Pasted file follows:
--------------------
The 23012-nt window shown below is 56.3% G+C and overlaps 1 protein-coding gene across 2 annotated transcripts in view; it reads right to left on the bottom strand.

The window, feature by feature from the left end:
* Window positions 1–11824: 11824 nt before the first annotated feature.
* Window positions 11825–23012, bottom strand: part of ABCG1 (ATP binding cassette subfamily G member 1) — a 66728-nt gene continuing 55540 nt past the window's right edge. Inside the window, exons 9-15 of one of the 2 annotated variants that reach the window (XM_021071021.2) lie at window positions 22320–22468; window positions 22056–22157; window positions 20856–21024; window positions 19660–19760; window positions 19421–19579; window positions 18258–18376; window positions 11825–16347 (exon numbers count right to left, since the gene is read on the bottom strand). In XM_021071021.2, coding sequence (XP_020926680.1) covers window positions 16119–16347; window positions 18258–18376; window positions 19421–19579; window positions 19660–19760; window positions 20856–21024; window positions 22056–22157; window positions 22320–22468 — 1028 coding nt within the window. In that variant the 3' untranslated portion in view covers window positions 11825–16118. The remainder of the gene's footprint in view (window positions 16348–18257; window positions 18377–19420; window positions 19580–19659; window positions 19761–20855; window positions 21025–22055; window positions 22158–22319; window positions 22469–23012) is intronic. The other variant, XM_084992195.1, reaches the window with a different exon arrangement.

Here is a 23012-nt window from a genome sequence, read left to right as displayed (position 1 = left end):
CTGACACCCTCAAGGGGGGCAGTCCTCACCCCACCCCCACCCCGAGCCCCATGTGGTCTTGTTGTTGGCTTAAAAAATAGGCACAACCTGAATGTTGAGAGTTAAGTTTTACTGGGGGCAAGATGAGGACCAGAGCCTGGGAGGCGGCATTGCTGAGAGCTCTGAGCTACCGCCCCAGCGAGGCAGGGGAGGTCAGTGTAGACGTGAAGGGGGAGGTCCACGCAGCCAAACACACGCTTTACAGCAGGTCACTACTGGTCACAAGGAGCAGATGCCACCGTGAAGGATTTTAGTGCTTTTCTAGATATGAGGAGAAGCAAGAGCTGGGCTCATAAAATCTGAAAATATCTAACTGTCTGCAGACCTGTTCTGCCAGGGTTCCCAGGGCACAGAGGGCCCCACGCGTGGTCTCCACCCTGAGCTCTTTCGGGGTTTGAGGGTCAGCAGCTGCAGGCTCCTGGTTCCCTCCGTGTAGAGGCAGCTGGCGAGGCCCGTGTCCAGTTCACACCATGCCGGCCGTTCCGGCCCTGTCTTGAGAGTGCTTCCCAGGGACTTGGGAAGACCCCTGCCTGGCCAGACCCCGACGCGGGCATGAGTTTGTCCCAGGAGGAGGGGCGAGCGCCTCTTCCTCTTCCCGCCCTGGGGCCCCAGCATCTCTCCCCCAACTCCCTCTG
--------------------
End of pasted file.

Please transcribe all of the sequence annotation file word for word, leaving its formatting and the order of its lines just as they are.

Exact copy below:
The 23012-nt window shown below is 56.3% G+C and overlaps 1 protein-coding gene across 2 annotated transcripts in view; it reads right to left on the bottom strand.

The window, feature by feature from the left end:
* Window positions 1–11824: 11824 nt before the first annotated feature.
* Window positions 11825–23012, bottom strand: part of ABCG1 (ATP binding cassette subfamily G member 1) — a 66728-nt gene continuing 55540 nt past the window's right edge. Inside the window, exons 9-15 of one of the 2 annotated variants that reach the window (XM_021071021.2) lie at window positions 22320–22468; window positions 22056–22157; window positions 20856–21024; window positions 19660–19760; window positions 19421–19579; window positions 18258–18376; window positions 11825–16347 (exon numbers count right to left, since the gene is read on the bottom strand). In XM_021071021.2, coding sequence (XP_020926680.1) covers window positions 16119–16347; window positions 18258–18376; window positions 19421–19579; window positions 19660–19760; window positions 20856–21024; window positions 22056–22157; window positions 22320–22468 — 1028 coding nt within the window. In that variant the 3' untranslated portion in view covers window positions 11825–16118. The remainder of the gene's footprint in view (window positions 16348–18257; window positions 18377–19420; window positions 19580–19659; window positions 19761–20855; window positions 21025–22055; window positions 22158–22319; window positions 22469–23012) is intronic. The other variant, XM_084992195.1, reaches the window with a different exon arrangement.

Here is a 23012-nt window from a genome sequence, read left to right as displayed (position 1 = left end):
CTGACACCCTCAAGGGGGGCAGTCCTCACCCCACCCCCACCCCGAGCCCCATGTGGTCTTGTTGTTGGCTTAAAAAATAGGCACAACCTGAATGTTGAGAGTTAAGTTTTACTGGGGGCAAGATGAGGACCAGAGCCTGGGAGGCGGCATTGCTGAGAGCTCTGAGCTACCGCCCCAGCGAGGCAGGGGAGGTCAGTGTAGACGTGAAGGGGGAGGTCCACGCAGCCAAACACACGCTTTACAGCAGGTCACTACTGGTCACAAGGAGCAGATGCCACCGTGAAGGATTTTAGTGCTTTTCTAGATATGAGGAGAAGCAAGAGCTGGGCTCATAAAATCTGAAAATATCTAACTGTCTGCAGACCTGTTCTGCCAGGGTTCCCAGGGCACAGAGGGCCCCACGCGTGGTCTCCACCCTGAGCTCTTTCGGGGTTTGAGGGTCAGCAGCTGCAGGCTCCTGGTTCCCTCCGTGTAGAGGCAGCTGGCGAGGCCCGTGTCCAGTTCACACCATGCCGGCCGTTCCGGCCCTGTCTTGAGAGTGCTTCCCAGGGACTTGGGAAGACCCCTGCCTGGCCAGACCCCGACGCGGGCATGAGTTTGTCCCAGGAGGAGGGGCGAGCGCCTCTTCCTCTTCCCGCCCTGGGGCCCCAGCATCTCTCCCCCAACTCCCTCTG